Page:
Apple’s New Mobility Trends Tool Shows When and Where People Are Staying Home

Italy Apple Mobility Trends April Credit: Apple
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Apple on Tuesday published an online tool that allows anyone to view the movement of people during the coronavirus pandemic. This information is pulled from Apple Maps data and is anonymized to show trends instead of individual movement. It’s packaged into a visual tool that shows how people have (or haven’t) changed their travel habits and daily routines during the COVID-19 outbreak.

Published within Apple’s COVID-19 site, the page displays a line graph generated from direction requests from Apple Maps. Instead of displaying the number of individual requests, the chart shows the changes in the number of requests over time. This allows Apple to compare relative movements in different countries during the same period.

The default graph shows the countries of Germany, the USA, the UK, and Italy. There’s a search box at the top that allows you to view the data for a country, region, or even city such as New York City or San Francisco.

These individual graphs show how driving, walking, and even public transportation has decreased over time. Some cities like New York, for example, saw a steep decline at the beginning of March, with driving falling by almost 70 percent, walking by 80 percent, and public transportation by a whopping 89 percent.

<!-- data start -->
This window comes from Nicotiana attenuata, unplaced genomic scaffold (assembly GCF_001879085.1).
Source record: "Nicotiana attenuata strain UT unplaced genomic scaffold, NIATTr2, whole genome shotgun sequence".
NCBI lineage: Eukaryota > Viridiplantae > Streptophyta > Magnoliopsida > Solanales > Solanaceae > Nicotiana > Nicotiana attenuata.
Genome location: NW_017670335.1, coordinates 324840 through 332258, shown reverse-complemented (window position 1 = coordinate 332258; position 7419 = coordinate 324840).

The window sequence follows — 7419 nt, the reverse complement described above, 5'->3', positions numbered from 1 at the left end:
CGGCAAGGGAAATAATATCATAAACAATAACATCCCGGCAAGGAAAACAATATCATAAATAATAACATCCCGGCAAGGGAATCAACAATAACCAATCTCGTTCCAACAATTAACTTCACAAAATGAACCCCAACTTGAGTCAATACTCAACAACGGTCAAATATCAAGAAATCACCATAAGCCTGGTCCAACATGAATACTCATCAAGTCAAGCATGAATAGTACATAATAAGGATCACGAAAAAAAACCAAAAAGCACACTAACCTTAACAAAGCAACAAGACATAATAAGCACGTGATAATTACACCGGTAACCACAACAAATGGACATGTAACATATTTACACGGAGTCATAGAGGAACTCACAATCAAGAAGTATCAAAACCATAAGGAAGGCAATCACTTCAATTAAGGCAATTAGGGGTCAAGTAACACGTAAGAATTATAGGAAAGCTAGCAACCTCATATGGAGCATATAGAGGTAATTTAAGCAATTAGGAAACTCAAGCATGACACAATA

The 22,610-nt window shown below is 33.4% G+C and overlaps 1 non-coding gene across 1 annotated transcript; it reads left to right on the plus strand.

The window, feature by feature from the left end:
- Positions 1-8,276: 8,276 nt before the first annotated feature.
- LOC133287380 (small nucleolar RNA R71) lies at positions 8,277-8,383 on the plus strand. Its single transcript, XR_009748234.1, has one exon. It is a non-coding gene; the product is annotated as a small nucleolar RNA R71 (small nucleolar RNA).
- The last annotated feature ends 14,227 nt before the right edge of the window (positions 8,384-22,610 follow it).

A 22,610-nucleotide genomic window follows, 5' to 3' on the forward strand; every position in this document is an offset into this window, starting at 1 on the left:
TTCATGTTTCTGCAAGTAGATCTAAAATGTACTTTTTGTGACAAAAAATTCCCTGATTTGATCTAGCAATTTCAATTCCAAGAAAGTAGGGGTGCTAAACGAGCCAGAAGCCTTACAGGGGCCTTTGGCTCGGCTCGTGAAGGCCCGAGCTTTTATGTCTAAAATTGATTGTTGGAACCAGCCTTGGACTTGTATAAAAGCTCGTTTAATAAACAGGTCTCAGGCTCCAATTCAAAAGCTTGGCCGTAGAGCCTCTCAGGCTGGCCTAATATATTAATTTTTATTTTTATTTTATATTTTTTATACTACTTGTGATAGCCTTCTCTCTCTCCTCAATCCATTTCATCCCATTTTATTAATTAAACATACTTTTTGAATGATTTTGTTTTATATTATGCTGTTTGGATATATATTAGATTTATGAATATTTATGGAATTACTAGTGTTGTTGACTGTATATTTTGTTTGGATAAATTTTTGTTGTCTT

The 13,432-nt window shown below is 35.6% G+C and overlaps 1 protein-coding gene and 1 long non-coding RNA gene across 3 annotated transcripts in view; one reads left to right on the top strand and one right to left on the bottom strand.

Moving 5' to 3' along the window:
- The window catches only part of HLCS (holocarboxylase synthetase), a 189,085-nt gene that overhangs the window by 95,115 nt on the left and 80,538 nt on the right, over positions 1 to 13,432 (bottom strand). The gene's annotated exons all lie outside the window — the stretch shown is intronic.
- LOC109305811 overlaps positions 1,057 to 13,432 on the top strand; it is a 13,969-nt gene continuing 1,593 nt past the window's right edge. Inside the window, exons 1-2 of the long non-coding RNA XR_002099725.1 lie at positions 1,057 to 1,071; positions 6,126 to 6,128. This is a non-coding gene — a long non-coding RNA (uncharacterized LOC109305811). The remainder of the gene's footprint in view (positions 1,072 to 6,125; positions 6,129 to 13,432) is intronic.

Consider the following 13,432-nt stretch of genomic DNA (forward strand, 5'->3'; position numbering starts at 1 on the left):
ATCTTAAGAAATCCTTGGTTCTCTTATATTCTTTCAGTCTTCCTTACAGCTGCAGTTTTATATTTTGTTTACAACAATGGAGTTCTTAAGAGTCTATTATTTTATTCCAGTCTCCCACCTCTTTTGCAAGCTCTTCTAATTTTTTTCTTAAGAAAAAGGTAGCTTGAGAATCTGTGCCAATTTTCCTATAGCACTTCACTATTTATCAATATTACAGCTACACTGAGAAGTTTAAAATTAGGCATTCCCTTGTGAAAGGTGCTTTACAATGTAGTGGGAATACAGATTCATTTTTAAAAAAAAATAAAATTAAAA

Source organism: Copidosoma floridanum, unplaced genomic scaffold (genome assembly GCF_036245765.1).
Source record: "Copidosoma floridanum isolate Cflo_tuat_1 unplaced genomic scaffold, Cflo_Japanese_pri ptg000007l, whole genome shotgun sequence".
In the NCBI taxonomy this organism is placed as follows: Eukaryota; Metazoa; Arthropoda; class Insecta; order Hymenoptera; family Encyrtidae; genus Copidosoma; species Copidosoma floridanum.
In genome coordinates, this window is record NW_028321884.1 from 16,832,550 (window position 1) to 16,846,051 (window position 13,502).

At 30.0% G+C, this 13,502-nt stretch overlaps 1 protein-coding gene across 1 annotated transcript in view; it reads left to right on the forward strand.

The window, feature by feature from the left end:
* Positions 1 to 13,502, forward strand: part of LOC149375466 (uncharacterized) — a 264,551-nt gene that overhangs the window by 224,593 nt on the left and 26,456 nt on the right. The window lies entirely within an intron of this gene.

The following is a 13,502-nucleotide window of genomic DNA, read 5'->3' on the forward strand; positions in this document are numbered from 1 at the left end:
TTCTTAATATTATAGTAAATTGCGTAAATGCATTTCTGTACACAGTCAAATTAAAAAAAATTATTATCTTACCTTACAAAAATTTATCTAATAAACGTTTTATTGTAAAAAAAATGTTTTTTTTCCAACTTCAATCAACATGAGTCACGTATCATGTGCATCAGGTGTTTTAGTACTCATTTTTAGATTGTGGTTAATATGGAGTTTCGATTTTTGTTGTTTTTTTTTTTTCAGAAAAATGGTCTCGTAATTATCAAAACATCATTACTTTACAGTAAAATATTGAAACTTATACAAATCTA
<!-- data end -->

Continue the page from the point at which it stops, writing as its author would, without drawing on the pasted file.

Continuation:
Not only can users view a graph of the movement data, but they also can download the data as a CSV file. Apple created the tool and enabled downloads to “provide helpful insights to local governments and health authorities,” especially those that are impacted by the coronavirus pandemic.

The data also may be used to shape public policies “by showing the change in volume of people driving, walking, or taking public transit in their communities.” If people are staying at home, it will be reflected in the graphs. If they are not, the figures will show that too.

These graphs are not to be confused with the collaboration between Apple and Google to track the coronavirus outbreak. This joint effort enables contact tracing via apps, APIs, and Bluetooth. This tracing makes it possible to identify people who have been near someone with COVID-19 when they may have been contagious but still not showing symptoms.

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